On the Buffalo
Extend that ban
By Mike Masterson
This article was published June 30, 2015 at 3:13 a.m.
Now comes an amended proposal from Gov. Asa Hutchinson and Arkansas environmental groups that would turn a ban on all future medium and large hog factories in the Buffalo National River into one lasting five years.
To this point, the Pollution Control and Ecology Commission already has approved three consecutive six-month bans on such factories in the watershed of our country's first national river. Unfortunately, those restrictions came well after our state's Department of Environmental Quality (cough) hurriedly and quietly approved a General Permit for the Cargill-sponsored C&H Hog Farms with up to 6,500 swine.
That factory and its fields where millions of gallons of raw waste get regularly sprayed are at Mount Judea and Big Creek, a major tributary of the Buffalo. The creek flows six miles upstream from this national treasure that brings tens of millions of tourism dollars annually to Arkansas.
Under the latest proposal, Department of Environmental Quality officials will be able to analyze and review the longer-reaching results of University of Arkansas geoscientists who have been studying the environmental impact of this hog factory.
The governor, who supported the three temporary bans, says he doesn't consider the amendment to be a deviation from his desire to have enough data from the study to analyze before making any decision about a permanent ban on future hog factories in the Buffalo watershed.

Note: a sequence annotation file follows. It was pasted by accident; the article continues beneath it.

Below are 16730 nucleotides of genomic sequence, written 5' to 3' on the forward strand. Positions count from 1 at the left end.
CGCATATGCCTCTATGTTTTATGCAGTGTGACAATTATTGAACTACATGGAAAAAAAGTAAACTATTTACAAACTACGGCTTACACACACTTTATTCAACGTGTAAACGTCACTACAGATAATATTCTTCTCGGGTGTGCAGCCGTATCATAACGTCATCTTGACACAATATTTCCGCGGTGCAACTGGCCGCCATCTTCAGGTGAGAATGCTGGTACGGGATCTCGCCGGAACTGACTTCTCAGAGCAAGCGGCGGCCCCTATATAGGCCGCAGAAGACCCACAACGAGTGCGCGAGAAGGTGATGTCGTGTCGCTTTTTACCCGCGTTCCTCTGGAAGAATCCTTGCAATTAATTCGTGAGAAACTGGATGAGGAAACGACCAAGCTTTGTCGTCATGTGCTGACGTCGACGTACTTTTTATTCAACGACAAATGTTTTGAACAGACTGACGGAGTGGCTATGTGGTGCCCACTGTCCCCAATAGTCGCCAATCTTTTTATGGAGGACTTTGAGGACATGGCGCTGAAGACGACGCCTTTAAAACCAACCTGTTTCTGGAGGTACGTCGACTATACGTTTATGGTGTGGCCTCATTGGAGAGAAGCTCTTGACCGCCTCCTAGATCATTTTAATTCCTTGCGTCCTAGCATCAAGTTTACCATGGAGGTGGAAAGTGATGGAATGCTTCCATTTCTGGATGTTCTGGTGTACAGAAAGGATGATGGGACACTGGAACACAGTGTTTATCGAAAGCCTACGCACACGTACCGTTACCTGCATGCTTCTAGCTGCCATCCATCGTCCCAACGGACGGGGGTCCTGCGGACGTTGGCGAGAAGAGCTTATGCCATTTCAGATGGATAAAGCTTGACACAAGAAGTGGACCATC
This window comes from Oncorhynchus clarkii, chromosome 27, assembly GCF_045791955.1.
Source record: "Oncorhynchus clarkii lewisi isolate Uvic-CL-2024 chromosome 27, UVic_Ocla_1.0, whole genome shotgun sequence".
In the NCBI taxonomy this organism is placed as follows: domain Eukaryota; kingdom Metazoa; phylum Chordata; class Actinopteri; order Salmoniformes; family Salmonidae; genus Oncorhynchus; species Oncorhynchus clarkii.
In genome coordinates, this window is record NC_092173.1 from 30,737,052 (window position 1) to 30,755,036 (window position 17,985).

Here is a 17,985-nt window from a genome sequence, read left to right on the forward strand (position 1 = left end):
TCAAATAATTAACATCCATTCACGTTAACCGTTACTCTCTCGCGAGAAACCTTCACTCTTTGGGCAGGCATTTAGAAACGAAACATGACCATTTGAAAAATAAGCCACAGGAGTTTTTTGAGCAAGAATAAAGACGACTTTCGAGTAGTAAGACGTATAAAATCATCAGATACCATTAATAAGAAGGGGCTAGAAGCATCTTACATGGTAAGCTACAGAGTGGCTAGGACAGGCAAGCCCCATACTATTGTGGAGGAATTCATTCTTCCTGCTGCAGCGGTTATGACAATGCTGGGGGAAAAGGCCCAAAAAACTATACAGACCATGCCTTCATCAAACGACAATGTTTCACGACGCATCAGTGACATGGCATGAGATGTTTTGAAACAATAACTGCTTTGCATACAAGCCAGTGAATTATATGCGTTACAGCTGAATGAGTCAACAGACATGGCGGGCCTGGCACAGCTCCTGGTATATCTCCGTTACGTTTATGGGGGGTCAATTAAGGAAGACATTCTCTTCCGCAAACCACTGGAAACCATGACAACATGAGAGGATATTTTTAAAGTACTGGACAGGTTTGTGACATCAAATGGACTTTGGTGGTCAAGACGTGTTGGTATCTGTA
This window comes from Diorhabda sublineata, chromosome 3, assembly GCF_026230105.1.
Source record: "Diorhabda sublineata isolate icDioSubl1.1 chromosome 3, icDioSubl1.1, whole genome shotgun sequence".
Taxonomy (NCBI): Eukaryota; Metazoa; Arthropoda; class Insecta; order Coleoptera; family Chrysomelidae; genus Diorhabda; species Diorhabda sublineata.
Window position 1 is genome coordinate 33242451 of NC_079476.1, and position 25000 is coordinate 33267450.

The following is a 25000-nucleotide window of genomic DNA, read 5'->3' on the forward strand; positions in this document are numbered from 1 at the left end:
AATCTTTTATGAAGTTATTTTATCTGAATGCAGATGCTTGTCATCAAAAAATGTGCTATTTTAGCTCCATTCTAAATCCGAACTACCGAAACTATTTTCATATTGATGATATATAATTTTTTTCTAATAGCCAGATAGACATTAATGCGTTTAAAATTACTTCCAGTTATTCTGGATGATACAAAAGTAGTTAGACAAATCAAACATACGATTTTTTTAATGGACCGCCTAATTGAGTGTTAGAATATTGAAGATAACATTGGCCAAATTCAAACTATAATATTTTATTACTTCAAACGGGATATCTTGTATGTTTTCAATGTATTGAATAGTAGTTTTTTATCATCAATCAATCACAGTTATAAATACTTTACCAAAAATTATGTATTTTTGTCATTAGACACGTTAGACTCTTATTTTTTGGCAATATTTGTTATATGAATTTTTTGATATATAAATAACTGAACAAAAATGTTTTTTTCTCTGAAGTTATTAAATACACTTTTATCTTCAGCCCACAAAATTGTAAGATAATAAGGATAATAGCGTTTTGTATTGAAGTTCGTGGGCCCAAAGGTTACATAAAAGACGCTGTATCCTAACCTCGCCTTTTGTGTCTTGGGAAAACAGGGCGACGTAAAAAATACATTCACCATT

It's better I'm not governor (or a politician being lobbied and treated generously by certain special interests) because I'd have asked Cargill nicely long ago to remove and relocate their swine from this precious and sensitive region and made it clear we were never going to ever again needlessly put this national jewel at risk for contamination.
Sam Ledbetter, an attorney with McMath Woods who represents the Arkansas Public Policy Panel and the Ozark Society, said a five-year ban would provide the governor and legislators with some data they have been wanting before taking action on a permanent ban. "With the governor's support on this it gives it a better chance of being not controversial," he is quoted as saying in a news account.
Well, Sam, I say it's a pipe dream to believe this whole mess hasn't been (and won't remain) deeply controversial among those who love the Buffalo River and want to see its purity protected.
I'd also say the volunteer studies by Dr. John Brahana, a noted geoscientist emeritus from the UA and an expert in karst geology who's been gathering water-quality and subsurface-flow data with his team in a purely objective manner for two years, have to be considered. The National Park Service is conducting its own such studies as well after it was mysteriously being left out of the permitting process for this factory in the watershed it manages.
A Hutchinson spokesman said the amended proposal isn't really considered a "substantive change." It was submitted to the Bureau of Legislative Research and sent to the House and Senate chairmen of the public health committees. The plan is to hopefully have the amendment heard July 6 in a joint meeting of those committees. They are the only legislative bodies necessary.
One can never assume anything when it comes to our beloved river. Just last September at a joint meeting of these same committees, elected lawmakers declined to vote on permanently banning additional hog factories, instead requesting that members of the agricultural committee be included at their next meeting in December.
Well, "that meeting lasted three hours, with legislators leaving and preventing a quorum before a vote could take place," the news story by reporter Emily Walkenhorst said, adding the joint committees haven't met on the matter since.
In my view (which has remained unchanged since word leaked out of the Cargill-sponsored factory being allowed into the Buffalo watershed), the extension of this ban must be approved. Our sacred river is the worst possible place to be playing political payback to special-interest supporters or politics in any way, shape or form.